Since Thomas was one of the original Twelve disciples of Christ, he would have certainly been dead by the end of the 1st century. If he had written a “gospel” account, it would seem that the early Church Fathers would have known about it and either quoted from it as one of the “Five Gospels” or warned Christians to beware of its theology as being dangerous. Since we have no record of any early Church Father quoting from Thomas or warning about it, it would seem fair to say it didn’t exist during the first century and early second century of the Church.
There is this quote in 2 Clement that sounds a bit like Thomas, so let’s look at it for the possibility of Clement supporting the Gospel of Thomas, at least by quoting from it.
Here’s a quote from 2 Clement –
“For the Lord Himself, being asked by a certain person when his kingdom would come, said, When the two shall be one, and the outside as the inside, and the male with the female, neither male or female.” 2 Clement 12:2
Here’s a quote from Thomas –
“They said to him, ‘Then shall we enter the kingdom as babies?’ Jesus said to them, ‘When you make the two into one, and when you make the inner like the outer and the outer like the inner, and the upper like the lower, and when you make male and female into a single one, so that the male will not be male nor the female be female, when you make eyes in place of an eye, a hand in place of a hand, a foot in place of a foot, an image in place of an image, then you will enter [the kingdom].”
Could it be that 2 Clement quoted from Thomas? If so, would that make Thomas the Fifth Gospel?
Another question would be whether the author of Thomas quoted 2 Clement? Which one was written first?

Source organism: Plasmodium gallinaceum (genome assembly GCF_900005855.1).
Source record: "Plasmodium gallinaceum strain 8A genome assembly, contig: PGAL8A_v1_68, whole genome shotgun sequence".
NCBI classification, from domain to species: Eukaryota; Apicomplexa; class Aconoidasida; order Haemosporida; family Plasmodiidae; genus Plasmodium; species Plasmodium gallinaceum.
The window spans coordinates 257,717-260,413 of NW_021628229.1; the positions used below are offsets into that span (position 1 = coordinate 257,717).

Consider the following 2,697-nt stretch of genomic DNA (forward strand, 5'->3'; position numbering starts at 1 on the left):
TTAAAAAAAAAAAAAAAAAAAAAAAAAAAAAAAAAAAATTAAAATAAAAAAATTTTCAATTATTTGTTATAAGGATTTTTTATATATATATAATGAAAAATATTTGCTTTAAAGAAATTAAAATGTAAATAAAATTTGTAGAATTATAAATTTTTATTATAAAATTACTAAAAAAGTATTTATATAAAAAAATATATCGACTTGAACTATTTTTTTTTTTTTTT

Ancient Church historian Eusebius wrote this about 2 Clement –
“But it must be observed also that there is said to be a second epistle of Clement. But we do not know that this is recognized like the former, for we do not find that the ancients have made any use of it.” Eusebius, Church History, Book III, Chapter 38, point 4
Clement of Rome wrote a letter, known as 1 Clement, that is acknowledged by Church Fathers to have been written by him at the end of the 1st century AD. However, none of the Church Fathers mentioned or quoted from a second letter by Clement. Eusebius (in the 4th century) is the first to mention the doubtful claim of a second letter. It seems more likely that the author of the Gospel of Thomas quoted from 2 Clement, which appears to have been a homily preached prior to the 4th century.
So, when was the Gospel of Thomas written and what did early Christian apologists (prior to Eusebius in the 4th century) say about it?
“In 1897 and 1903 three ancient papyrus fragments from Greek copies of the Gospel of Thomas were discovered during archeological excavations on the site of an ancient town at Oxyrhynchus, Egypt. These excavations eventually recovered over 5000 papyrus fragments of ancient Greek texts, including both sections from the Gospel of Thomas and fragments from the Gospel of Mary. (In ancient times, Oxyrhynchus was the chief town of its district and the seat of a local governor. In the Roman period it was a flourishing place with about twenty temples, colonnaded streets, and an open air theatre. When Christianity came, it was famous for the numbers of its monks and nuns. Most of the papyrus documents found had been discarded in the ancient town’s garbage sites.)
The three fragments of Thomas found at Oxyrhynchus apparently date to between 130 – 250 CE, and each probably represents a separate unique copy of the Gospel. The textual source of the sayings contained in the fragments was initially unclear; based on the logion found in pOxy 654 – now identified as containing the prologue and first saying – it was speculated they might represent remains of the lost Gospel of Thomas. The Nag Hammadi discovery in 1945 which unearthed a complete and well-preserved version of Thomas in Coptic made it possible to definitely identify the Oxyrhynchus texts as fragments from a lost Greek edition of the Gospel.” The Gospel of Thomas Collection
The three fragments of the Gospel of Thomas contain 20 of the 114 saying. That find would seem to confirm what Eusebius wrote about the document. It was written before the 4th century.
The fact that the early Church Fathers and apologists writing at the end of the 1st century and during the 2nd century don’t mention a Gospel of Thomas would seem to indicate that they were unfamiliar with it or deemed it unnecessary to address.